Sweetgreen, the Washington D.C.-based health-food chain, joined the growing chorus of restaurants that are going carbon neutral on February 24 when it announced plans to green-ify all 109 of its locations by 2027.
“Simply put, we believe it’s the right thing to do for our business and for the planet. With the food system driving 25 percent of global greenhouse gas emissions, the time for change is now,” Nicolas Jammet, co-founder and chief concept officer of Sweetgreen, said in a statement.
To complete its renovation, Sweetgreen enlisted the help of Watershed, a software platform that helps businesses reduce their carbon footprint. Other changes the business will implement include sustainable sourcing, plant-forward menu makeovers, investing in clean energy, and building restaurants with eco-friendly materials.
In return, Watershed will help Sweetgreen analyze the sustainability of each of Sweetgreen’s menu items. Sweetgreen said it plans to use the data collected from this partnership to offer more plant-based options and “soil-friendly ingredients” like regenerative kelp and the cover crop sorghum.
Panera Bread implemented a similar initiative in October 2020 when the company added carbon footprint impact labels to its menu items. Just Salad, a plant-based chain from New York City, also added these labels and reduced its packaging by 91 percent to meet its sustainability goals.
“Sweetgreen’s menu is already 30 percent less carbon intensive than the average US diet, and their commitment to decrease their greenhouse gas intensity by 50 percent and become carbon neutral is setting a new bar for the industry,” Taylor Francis, co-founder of Watershed, said in a statement.
Going carbon neutral isn’t a new fad for restaurants either. In 2018, over 60 San Francisco-based restaurants went carbon neutral to help fight climate change. More recently, large food distributors and manufacturing companies like Elevation Farms and Maple Leaf Foods have made the carbon-neutral transition.
Similarly, Pepsi announced on February 6 that it will make all its bottling and manufacturing plants carbon neutral by 2040.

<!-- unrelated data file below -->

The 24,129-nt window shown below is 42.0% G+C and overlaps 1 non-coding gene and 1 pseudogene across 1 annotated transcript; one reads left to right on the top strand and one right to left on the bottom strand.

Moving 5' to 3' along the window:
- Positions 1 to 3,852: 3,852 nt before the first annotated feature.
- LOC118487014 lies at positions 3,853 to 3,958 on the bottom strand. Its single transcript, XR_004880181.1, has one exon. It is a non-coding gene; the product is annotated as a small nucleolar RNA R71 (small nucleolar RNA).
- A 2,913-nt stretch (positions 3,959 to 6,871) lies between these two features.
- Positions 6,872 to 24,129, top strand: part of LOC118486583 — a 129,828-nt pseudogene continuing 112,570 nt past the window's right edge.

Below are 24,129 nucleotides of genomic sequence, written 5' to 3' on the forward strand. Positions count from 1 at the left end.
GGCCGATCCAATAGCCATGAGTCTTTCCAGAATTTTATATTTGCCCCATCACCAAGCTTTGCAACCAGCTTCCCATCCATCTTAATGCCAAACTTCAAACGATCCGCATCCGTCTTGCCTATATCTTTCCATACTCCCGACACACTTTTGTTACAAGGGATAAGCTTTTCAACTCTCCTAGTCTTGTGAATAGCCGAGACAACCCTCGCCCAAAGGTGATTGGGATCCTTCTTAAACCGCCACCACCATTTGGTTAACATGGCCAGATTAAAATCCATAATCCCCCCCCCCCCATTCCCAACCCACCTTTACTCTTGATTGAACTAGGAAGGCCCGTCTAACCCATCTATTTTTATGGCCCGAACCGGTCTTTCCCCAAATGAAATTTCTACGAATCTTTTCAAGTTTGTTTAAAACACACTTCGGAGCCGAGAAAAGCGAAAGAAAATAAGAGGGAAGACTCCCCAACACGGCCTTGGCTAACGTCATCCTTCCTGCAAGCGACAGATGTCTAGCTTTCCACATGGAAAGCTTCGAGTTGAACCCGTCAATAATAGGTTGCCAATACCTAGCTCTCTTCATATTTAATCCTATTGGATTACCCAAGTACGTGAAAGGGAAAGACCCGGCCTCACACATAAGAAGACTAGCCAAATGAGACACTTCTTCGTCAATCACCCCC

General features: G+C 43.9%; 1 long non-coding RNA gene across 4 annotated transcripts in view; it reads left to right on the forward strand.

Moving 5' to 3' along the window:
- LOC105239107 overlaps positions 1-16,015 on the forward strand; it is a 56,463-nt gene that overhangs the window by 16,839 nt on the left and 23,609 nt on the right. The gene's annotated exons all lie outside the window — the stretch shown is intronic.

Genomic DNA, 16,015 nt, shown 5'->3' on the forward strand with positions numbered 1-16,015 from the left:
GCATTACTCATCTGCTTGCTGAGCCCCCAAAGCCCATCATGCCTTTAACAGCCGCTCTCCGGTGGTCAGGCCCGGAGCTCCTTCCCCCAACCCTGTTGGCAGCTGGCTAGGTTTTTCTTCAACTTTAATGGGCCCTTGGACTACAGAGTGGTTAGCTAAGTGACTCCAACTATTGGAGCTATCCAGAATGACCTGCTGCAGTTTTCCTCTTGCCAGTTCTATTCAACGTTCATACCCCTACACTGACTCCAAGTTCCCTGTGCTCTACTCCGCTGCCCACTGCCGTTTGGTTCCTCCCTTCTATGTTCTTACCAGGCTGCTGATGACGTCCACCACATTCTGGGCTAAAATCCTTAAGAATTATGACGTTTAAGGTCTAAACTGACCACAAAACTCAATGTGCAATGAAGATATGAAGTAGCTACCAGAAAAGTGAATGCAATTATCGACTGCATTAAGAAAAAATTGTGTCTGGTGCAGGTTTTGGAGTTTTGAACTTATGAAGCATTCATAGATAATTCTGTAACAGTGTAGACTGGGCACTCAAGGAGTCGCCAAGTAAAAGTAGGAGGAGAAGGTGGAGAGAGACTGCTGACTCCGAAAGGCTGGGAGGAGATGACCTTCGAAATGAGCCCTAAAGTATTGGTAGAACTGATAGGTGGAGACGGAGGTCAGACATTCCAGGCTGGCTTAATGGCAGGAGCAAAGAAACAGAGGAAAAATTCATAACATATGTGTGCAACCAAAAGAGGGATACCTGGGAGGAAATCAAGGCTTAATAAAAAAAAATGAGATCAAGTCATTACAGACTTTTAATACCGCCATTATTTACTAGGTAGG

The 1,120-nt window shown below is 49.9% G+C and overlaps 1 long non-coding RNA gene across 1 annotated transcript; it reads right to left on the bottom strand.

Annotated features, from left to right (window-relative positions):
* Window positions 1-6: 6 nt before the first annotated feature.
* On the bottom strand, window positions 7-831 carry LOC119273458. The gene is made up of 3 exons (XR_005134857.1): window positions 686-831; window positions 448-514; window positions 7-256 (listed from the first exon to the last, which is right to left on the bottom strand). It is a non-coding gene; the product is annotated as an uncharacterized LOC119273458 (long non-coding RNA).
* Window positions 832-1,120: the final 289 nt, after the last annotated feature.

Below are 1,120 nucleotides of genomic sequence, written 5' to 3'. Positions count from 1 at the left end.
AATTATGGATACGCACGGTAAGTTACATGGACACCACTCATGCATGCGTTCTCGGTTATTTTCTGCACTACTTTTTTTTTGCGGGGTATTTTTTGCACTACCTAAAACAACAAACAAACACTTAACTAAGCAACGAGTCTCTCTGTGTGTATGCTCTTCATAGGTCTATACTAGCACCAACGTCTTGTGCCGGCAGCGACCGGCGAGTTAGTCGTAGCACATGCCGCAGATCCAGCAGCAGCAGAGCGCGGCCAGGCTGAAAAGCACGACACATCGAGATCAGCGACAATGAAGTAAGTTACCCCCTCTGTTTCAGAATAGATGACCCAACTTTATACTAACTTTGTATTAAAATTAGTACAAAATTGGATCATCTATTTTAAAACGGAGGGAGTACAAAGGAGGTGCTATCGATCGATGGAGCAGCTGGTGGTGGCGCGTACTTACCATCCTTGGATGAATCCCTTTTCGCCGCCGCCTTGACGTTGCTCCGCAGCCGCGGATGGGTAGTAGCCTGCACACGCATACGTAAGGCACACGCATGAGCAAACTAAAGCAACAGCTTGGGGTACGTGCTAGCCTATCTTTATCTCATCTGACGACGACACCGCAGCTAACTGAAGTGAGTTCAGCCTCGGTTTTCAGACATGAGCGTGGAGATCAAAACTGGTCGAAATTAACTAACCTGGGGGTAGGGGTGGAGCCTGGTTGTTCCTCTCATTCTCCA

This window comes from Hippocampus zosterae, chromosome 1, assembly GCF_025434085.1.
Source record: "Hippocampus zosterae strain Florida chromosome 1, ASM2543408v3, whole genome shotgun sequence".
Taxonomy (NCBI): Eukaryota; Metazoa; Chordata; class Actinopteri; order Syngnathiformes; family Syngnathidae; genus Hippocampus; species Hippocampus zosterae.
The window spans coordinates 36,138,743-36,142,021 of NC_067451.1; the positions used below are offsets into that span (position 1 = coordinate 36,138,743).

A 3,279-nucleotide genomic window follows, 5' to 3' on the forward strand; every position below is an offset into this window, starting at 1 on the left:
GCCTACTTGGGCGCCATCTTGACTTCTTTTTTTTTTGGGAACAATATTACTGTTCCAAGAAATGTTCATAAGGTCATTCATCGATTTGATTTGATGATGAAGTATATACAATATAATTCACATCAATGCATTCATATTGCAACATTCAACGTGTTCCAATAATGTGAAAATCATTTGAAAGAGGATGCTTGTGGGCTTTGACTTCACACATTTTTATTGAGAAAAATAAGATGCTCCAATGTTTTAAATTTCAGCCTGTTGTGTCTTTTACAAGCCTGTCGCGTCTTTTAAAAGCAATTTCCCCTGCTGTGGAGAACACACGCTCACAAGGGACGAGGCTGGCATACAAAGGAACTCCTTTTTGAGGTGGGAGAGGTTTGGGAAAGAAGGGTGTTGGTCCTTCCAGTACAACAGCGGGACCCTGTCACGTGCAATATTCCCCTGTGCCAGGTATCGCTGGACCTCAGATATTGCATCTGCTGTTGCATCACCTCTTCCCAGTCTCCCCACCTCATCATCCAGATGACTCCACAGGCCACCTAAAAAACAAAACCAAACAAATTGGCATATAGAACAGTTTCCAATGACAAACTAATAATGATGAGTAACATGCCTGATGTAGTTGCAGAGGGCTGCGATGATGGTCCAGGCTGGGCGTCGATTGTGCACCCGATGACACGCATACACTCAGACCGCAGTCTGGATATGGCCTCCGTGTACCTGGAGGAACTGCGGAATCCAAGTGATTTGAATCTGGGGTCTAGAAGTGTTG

Zero Foodprint (ZFP), a sustainable foods nonprofit organization founded by San Fransisco-based chef Anthony Myint, has been working with restaurants to reduce their carbon footprint since 2007. Restaurants that partner with ZFP add a small optional surcharge to their tabs, and the funds raised go toward grants for farmers to transition away from carbon-heavy farming techniques.
Myint told 5280 Magazine that his goal is for restaurants to put a one percent surcharge—which translates to donating $.50 for every $50 spent—but he is pleased to have restaurants participate by going carbon neutral as well.
“Healthy soil is the biggest win-win in the food movement, and shockingly very little of our food economy incentivizes healthy soil,” Myint told the publication.
“One percent feels like not that big of a difference to the customer, but system wide that starts to create tens or hundreds of thousands of dollars to change farming practices on local farms. Policy makers can then scale up, and instead of chefs opting in, maybe that becomes the default, and all of sudden we have millions of dollars,” he added.
ZFP has already partnered with Boulder-based Mad Agriculture and Longmont’s McCauley Farms. Both Mad Agriculture and McCauley Farms are working together on a carbon footprint project that is estimated to remove 300 tons of carbon from the atmosphere.
Other participating restaurants in Colorado include Annette, Grand Junction’s Bin 707, Serendipity Catering, and Sullivan Scrap Kitchen. Denver plans to develop a partnership with ZFP through its Office of Climate Action, Sustainability, and Resiliency.
“While Denver doesn’t have much agricultural land, we support the use of compost and carbon sequestration through regional regenerative farming practices,” Susan Renaud, the office’s community engagement administrator, told 5280 Magazine.
Industry analysts expect carbon to play a big part in the revival of local restaurants. Sustainable farming practices have been occurring in urban settings like New York City, which generates more than 36 metric tons of organic produce a year, according to the City’s 2019 Food Metrics Report.
For food marketers like Jared Scott, Chief Marketing Officer at Quench, a water supplement company, businesses need to adapt by learning to utilize new technology to “replicate or accelerate essential processes found in nature” to feed the growing demand for carbon-neutral food.
One method Scott predicts carbon branding will impact restaurants is forcing them to consider alternative fulfillment options. Micro-fulfillments allow restaurants to take up much less space while optimizing efficiency and favoring to-go and delivery options, Scott says.
“Micro-fulfillment offers grocers the ability to pick orders 10 times faster and more efficiently than human workers while maintaining stores’ ability to serve local customers,” he wrote in an article for RestaurantNews.com.
For Sweetgreen, going carbon-neutral isn’t just a good business decision, according to Jammet. It’s also in the best interest of the company’s business partners and, most importantly, their customers.
“We know that real change doesn’t happen overnight — it’s all the steps in between, the little moments that can lead to a big impact. That’s why we’re making this commitment,” Jammet said.